Wednesday

28th Feb 2024

New Greek rules stigmatise NGOs working with migrants

  • Asylum seekers and refugees in Greece rely heavily on NGOs for support (Photo: Nikolaj Nielsen)

The Greek government is targeting NGOs working with migrants as part of a politicised effort to curtail asylum.

New ministerial rules introduced earlier this year and inserted into a wider migration law in May only apply to civil society groups that deal with refugees and asylum.

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Athens says the rules are needed for greater transparency and accountability but NGOs argue they also discriminate and are almost impossible to implement for smaller grassroots organisations.

Drafted by the Greek ministry of finance and the ministry of migration and asylum, the new rules impose extra conditions on the registration of civil society outfits.

"The law maintains a clear discretion on the ministry of migration and asylum to deny registration - even if the requirements are met," said Minos Mouzourakis, a legal officer at Refugee Support Aegean.

NGOs that help asylum seekers are now required to register with the ministry of asylum and migration. They are also required to be certified should they wish to receive state-level or EU funding.

In affect, the rules essentially prevent new NGOs from registering - because they are required to show financial statements dating back two years.

Chilling effect

Melina Spathari at Terre des Hommes Hellas, an international NGO, says a centralised updated registry of NGOs will enhance transparency.

But she pointed out that it only targets NGOs working with refugees, and requires they get audited by certified auditors, and other bureaucratic obligations, that risk creating a chilling effect.

"This new process will exclude many organisations because they don't have the budget to cover this exorbitant costs. We are talking about very small civil society organisations, grass roots," she said.

It also means asylum seekers and refugees may stand to lose out given many rely on the NGOs for basic needs in Greece.

Greece currently has around 86 registered NGOs working on migration. Of those, 73 are national and 13 international.

The previous government in Greece, voted out of power last summer, had set up a registry for NGOs. But the new registry for NGO staff created earlier this year is adding a whole new layer of requirements.

"This has happened in the context of a deteriorating public narrative around NGOs and specifically NGOs that work with asylum seekers and migrants and people on the move in general," said Adriana Tidona, a researcher on migration at Amnesty International's European office.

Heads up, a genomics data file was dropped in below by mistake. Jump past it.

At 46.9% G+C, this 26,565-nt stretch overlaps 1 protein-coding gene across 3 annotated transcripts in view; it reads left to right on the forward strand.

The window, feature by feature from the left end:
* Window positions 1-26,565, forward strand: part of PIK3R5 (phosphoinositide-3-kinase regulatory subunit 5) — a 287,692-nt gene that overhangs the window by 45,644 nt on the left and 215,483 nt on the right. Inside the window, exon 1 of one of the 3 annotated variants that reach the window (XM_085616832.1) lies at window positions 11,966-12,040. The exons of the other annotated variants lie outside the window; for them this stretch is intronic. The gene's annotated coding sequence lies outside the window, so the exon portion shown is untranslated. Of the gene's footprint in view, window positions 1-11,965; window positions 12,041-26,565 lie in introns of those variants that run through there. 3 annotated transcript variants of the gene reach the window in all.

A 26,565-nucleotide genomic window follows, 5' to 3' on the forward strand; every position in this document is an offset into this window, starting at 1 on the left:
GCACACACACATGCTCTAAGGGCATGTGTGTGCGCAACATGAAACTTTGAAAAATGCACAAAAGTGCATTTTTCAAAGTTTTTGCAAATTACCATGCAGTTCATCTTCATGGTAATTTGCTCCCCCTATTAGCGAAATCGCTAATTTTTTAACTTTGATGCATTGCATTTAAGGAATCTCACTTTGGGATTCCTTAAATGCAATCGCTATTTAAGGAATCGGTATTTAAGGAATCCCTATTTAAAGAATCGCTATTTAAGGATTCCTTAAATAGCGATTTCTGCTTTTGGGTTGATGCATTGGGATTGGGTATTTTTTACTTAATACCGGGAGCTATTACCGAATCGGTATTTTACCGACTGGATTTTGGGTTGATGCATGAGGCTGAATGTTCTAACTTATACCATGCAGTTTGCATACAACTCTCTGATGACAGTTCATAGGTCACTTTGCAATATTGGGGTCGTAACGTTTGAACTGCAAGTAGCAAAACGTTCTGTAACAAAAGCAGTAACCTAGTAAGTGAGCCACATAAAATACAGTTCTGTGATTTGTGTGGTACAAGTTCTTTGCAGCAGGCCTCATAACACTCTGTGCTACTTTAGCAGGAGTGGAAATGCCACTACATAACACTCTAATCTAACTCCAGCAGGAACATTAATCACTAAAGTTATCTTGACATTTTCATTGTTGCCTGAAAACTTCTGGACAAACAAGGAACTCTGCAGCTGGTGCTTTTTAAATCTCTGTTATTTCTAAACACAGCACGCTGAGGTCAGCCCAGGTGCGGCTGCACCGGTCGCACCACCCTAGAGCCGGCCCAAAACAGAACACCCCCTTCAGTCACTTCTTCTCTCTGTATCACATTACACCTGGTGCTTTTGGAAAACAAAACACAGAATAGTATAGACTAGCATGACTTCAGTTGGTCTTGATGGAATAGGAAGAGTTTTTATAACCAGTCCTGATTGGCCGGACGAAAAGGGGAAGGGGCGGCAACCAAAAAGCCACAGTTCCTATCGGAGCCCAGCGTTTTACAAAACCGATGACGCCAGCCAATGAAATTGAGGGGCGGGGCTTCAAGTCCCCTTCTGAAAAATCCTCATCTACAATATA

Tidona says the new rules are posing serious questions when it comes to the freedom of association, the freedom of expression, discrimination and the right to privacy.

"It is also concerning that the registration is basically entrusted to an authority which is not independent from the government," she said.

Also known as the 'special coordinating secretary', it can approve or revoke registrations at any moment.

Doctors of the World Greece said the secretary's power is too great, noting it will be able to reject an application even if all the legal requirements are met.

"As it stands, the law seems to have been activated in order to punish and exclude NGOs from public affairs instead of regulating their action by integrating them into a transparent and accountable collaborative framework with the state and citizens," said Elli Xenou at Doctors of the World Greece.

Such moves appear to align with public statements made by politicians from Greece's ruling party New Democracy, who have accused some NGOs of smuggling and people trafficking.

More recently, Greece's migration and asylum minister, Notis Mitarachi blamed NGOs without providing evidence, for mismanaging some €1.3bn EU funds between 2015 and 2019.

Tacit support

The move comes amid heightened tensions over migration following Turkey's failed bid to send thousands of refugee hopefuls into Greece in March.

It also comes amid ongoing silence by a European Commission on alleged rights abuses in Greece after the country suspended asylum applications for a month.

Asked to comment on the new rules, the European Commission has yet to respond to this website.

But in March, the European Commission's vice-president Margaritis Schinas tasked to promote 'our European way of life' offered a clue.

"EU support will be unequivocal," said Schinas when asked about Greece suspending asylum claims.

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